There becomes a diminished responsibility to community—we are no longer our brother’s keeper—it becomes every person for him/herself. The disadvantage to this mentality is that we are only strong when united—it was in unity that we were victorious in civil rights, voting rights and changing employment and living conditions. When divided, we can be picked off and conquered. In part 1, we briefly touched on the issues with extremely successful members of the black community selling us a bad bag of goods that encourages us to look at others for an excuse to be complacent, unproductive, and unsuccessful. Whether it be the fabricated “white privilege,” fizzled out white supremacy or cooperative “systemic racism” (as it cannot occur without our help)—these messages are needed to allow the wealthy to maintain their positions and keep the rest of us in our places. They too are tools of the system, but because they have lost their sense of community obligation, they, with ease push the agenda that keeps us struggling and feeling helpless and hopeless—feeble and fragile. Even President Obama and the Black Caucus (BC) joined in the kumbaya moment as he increased welfare benefits supported by the BC, rather than pushing jobs for people of all educational levels. It sends the message that the government will take care of you because you have been so crippled by the aforementioned nemeses, that you are just incapable of overcoming these obstacles and reaching your full potential. The irony is that the suggestions come from extremely wealthy black people, which begs the question—how did you make it? If Obama could be president of the greatest country, Oprah, could be (possibly) the biggest media mogul, LeBron could have multimillion-dollar contracts so much so that he attended the NAACP Forum on Systemic Oppression in a Ferrari—then what’s holding you back from your success? They are! Unlike the trail blazers before them, paving a way forward for all blacks, they have decided that it is better to crave out a slice of paradise for themselves, which can incrementally expand by keeping the masses out. They move out of the communities and make sure not to invest in their communities, which assures it will go under. Every other group reinvests in their community and those communities flourish. The problem is that these blacks superpowers do not see themselves as actual members of the black community—rather they are guardians of the black community—designated to make us feel like we are all in this together; while doling out their propaganda from their ivory towers. Social annihilation does not have to continue, we as a community can turn back to our faith—the only guiding force that has worked consistently for us, reclaim the minds and souls of our youth and call the social propaganda pushers bluffs and demand they show up in the community as they pretend to instead of hiding out!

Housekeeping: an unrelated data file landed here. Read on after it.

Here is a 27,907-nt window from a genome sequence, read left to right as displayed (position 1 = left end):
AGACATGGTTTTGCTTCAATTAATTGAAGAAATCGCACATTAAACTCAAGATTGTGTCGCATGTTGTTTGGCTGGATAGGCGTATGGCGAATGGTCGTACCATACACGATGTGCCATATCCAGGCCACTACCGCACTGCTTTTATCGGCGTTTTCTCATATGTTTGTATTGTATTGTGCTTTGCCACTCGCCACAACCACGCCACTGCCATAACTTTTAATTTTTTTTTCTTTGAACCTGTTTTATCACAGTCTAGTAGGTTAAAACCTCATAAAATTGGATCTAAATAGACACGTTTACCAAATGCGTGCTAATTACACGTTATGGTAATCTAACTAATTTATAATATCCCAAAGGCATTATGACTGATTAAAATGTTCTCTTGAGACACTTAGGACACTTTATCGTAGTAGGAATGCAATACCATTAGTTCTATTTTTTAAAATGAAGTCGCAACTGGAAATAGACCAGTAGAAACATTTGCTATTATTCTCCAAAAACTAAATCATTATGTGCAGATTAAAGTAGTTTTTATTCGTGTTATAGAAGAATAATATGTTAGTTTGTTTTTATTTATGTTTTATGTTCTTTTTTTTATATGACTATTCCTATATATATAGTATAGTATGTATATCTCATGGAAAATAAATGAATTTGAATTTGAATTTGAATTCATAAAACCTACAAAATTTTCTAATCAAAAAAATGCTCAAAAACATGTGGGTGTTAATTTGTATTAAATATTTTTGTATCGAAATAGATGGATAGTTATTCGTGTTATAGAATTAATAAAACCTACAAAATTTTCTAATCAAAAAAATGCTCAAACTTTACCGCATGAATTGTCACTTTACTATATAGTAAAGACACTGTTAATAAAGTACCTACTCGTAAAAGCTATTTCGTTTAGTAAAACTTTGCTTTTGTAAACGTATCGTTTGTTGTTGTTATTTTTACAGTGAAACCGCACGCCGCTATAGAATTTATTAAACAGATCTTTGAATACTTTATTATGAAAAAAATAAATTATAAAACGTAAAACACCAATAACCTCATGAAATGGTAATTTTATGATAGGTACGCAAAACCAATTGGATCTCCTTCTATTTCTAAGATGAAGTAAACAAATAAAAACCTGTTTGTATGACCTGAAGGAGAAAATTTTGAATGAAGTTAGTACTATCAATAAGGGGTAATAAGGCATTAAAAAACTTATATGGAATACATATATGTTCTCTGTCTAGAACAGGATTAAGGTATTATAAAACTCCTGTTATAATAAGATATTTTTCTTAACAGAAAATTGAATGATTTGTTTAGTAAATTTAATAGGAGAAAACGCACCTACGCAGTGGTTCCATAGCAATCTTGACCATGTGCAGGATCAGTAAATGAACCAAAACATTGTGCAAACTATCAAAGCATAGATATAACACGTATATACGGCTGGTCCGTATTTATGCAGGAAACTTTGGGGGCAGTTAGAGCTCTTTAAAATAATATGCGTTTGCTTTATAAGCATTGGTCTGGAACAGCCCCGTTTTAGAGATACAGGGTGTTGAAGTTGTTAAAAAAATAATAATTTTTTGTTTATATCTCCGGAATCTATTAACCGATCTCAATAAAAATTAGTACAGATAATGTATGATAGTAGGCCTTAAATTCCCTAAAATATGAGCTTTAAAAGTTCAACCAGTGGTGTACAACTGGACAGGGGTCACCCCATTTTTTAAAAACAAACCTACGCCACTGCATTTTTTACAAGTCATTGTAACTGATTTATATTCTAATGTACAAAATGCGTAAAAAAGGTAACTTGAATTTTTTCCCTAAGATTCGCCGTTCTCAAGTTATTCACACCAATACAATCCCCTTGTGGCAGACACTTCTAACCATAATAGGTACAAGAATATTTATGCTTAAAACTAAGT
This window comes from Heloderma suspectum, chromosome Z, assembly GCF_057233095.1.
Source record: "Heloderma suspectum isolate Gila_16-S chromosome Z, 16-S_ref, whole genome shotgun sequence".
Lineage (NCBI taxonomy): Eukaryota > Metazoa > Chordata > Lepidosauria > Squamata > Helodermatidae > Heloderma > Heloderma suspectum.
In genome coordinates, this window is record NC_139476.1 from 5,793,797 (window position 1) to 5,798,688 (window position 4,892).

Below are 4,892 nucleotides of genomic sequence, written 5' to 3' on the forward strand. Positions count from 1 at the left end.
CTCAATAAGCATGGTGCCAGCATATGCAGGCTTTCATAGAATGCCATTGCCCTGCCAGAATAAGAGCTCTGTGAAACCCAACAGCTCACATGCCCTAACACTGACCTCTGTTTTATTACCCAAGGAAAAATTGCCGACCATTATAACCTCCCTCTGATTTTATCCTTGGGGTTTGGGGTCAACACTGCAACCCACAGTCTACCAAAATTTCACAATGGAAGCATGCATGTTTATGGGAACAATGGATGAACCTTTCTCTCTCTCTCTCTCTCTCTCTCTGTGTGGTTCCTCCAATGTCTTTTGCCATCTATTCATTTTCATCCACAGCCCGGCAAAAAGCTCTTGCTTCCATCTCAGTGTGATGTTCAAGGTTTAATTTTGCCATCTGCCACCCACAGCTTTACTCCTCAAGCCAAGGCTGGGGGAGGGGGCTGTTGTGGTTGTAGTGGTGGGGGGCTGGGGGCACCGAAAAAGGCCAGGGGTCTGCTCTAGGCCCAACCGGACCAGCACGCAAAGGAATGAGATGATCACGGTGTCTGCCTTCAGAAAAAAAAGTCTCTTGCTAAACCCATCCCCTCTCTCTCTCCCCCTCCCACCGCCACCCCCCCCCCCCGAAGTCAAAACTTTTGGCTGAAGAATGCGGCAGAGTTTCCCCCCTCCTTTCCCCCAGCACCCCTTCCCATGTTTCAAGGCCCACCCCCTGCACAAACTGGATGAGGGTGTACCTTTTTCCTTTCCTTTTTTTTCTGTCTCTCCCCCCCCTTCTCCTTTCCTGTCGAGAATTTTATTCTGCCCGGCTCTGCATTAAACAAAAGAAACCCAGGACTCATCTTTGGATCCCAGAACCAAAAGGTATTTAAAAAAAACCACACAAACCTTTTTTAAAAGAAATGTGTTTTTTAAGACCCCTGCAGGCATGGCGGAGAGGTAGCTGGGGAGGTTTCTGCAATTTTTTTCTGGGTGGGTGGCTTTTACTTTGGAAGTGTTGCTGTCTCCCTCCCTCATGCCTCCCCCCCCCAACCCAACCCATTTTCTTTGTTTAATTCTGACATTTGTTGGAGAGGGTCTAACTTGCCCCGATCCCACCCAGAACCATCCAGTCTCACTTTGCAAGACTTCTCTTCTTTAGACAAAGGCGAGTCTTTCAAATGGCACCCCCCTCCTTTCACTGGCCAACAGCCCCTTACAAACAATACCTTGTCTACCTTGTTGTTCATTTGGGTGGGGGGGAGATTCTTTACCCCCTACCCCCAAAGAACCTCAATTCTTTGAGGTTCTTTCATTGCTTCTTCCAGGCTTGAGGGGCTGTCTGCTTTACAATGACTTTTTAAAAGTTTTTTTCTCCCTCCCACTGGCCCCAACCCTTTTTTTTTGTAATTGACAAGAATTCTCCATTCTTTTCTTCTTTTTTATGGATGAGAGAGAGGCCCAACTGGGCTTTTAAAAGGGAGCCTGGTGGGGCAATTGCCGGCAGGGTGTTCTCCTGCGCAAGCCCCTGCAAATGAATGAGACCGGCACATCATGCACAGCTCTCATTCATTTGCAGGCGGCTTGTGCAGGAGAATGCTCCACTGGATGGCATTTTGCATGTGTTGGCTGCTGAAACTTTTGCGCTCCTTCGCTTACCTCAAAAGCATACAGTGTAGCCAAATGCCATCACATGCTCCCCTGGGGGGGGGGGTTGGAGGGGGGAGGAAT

Next week, we will discuss family, educational and financial annihilation.

Posted in: Education, Society